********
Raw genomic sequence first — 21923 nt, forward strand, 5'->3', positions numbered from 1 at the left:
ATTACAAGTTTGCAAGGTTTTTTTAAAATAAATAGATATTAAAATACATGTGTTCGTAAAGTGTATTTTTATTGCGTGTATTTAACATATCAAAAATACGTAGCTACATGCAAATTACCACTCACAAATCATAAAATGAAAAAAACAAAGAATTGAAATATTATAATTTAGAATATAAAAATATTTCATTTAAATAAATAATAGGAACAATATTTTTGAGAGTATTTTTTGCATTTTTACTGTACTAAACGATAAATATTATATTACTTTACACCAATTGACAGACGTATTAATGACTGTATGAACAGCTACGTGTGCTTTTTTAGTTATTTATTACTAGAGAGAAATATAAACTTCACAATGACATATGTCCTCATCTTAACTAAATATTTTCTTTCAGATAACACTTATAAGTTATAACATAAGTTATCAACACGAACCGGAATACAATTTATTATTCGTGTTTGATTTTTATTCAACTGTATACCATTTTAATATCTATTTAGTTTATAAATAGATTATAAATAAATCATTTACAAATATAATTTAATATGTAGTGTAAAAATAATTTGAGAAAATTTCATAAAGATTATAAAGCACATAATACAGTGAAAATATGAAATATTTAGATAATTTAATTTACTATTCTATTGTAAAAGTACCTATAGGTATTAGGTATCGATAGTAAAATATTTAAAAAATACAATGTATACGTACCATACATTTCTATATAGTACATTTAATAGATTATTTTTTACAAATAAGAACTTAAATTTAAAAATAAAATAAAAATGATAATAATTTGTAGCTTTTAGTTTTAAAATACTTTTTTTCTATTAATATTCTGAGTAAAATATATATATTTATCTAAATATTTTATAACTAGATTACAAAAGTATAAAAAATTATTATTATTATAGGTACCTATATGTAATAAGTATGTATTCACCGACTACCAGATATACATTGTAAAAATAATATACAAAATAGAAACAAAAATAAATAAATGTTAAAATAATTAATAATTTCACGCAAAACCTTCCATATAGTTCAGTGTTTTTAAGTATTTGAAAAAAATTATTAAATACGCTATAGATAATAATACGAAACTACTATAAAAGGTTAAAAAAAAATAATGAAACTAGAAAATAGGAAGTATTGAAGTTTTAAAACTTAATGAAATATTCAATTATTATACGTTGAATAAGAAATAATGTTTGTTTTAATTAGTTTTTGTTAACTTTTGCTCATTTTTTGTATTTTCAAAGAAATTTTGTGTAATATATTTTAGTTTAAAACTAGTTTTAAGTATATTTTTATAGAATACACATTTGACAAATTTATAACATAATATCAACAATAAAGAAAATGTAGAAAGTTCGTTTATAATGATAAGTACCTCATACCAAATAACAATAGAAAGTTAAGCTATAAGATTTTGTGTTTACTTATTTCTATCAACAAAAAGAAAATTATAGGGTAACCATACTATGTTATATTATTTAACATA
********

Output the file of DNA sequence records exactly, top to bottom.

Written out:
Raw genomic sequence first — 21923 nt, forward strand, 5'->3', positions numbered from 1 at the left:
ATTACAAGTTTGCAAGGTTTTTTTAAAATAAATAGATATTAAAATACATGTGTTCGTAAAGTGTATTTTTATTGCGTGTATTTAACATATCAAAAATACGTAGCTACATGCAAATTACCACTCACAAATCATAAAATGAAAAAAACAAAGAATTGAAATATTATAATTTAGAATATAAAAATATTTCATTTAAATAAATAATAGGAACAATATTTTTGAGAGTATTTTTTGCATTTTTACTGTACTAAACGATAAATATTATATTACTTTACACCAATTGACAGACGTATTAATGACTGTATGAACAGCTACGTGTGCTTTTTTAGTTATTTATTACTAGAGAGAAATATAAACTTCACAATGACATATGTCCTCATCTTAACTAAATATTTTCTTTCAGATAACACTTATAAGTTATAACATAAGTTATCAACACGAACCGGAATACAATTTATTATTCGTGTTTGATTTTTATTCAACTGTATACCATTTTAATATCTATTTAGTTTATAAATAGATTATAAATAAATCATTTACAAATATAATTTAATATGTAGTGTAAAAATAATTTGAGAAAATTTCATAAAGATTATAAAGCACATAATACAGTGAAAATATGAAATATTTAGATAATTTAATTTACTATTCTATTGTAAAAGTACCTATAGGTATTAGGTATCGATAGTAAAATATTTAAAAAATACAATGTATACGTACCATACATTTCTATATAGTACATTTAATAGATTATTTTTTACAAATAAGAACTTAAATTTAAAAATAAAATAAAAATGATAATAATTTGTAGCTTTTAGTTTTAAAATACTTTTTTTCTATTAATATTCTGAGTAAAATATATATATTTATCTAAATATTTTATAACTAGATTACAAAAGTATAAAAAATTATTATTATTATAGGTACCTATATGTAATAAGTATGTATTCACCGACTACCAGATATACATTGTAAAAATAATATACAAAATAGAAACAAAAATAAATAAATGTTAAAATAATTAATAATTTCACGCAAAACCTTCCATATAGTTCAGTGTTTTTAAGTATTTGAAAAAAATTATTAAATACGCTATAGATAATAATACGAAACTACTATAAAAGGTTAAAAAAAAATAATGAAACTAGAAAATAGGAAGTATTGAAGTTTTAAAACTTAATGAAATATTCAATTATTATACGTTGAATAAGAAATAATGTTTGTTTTAATTAGTTTTTGTTAACTTTTGCTCATTTTTTGTATTTTCAAAGAAATTTTGTGTAATATATTTTAGTTTAAAACTAGTTTTAAGTATATTTTTATAGAATACACATTTGACAAATTTATAACATAATATCAACAATAAAGAAAATGTAGAAAGTTCGTTTATAATGATAAGTACCTCATACCAAATAACAATAGAAAGTTAAGCTATAAGATTTTGTGTTTACTTATTTCTATCAACAAAAAGAAAATTATAGGGTAACCATACTATGTTATATTATTTAACATA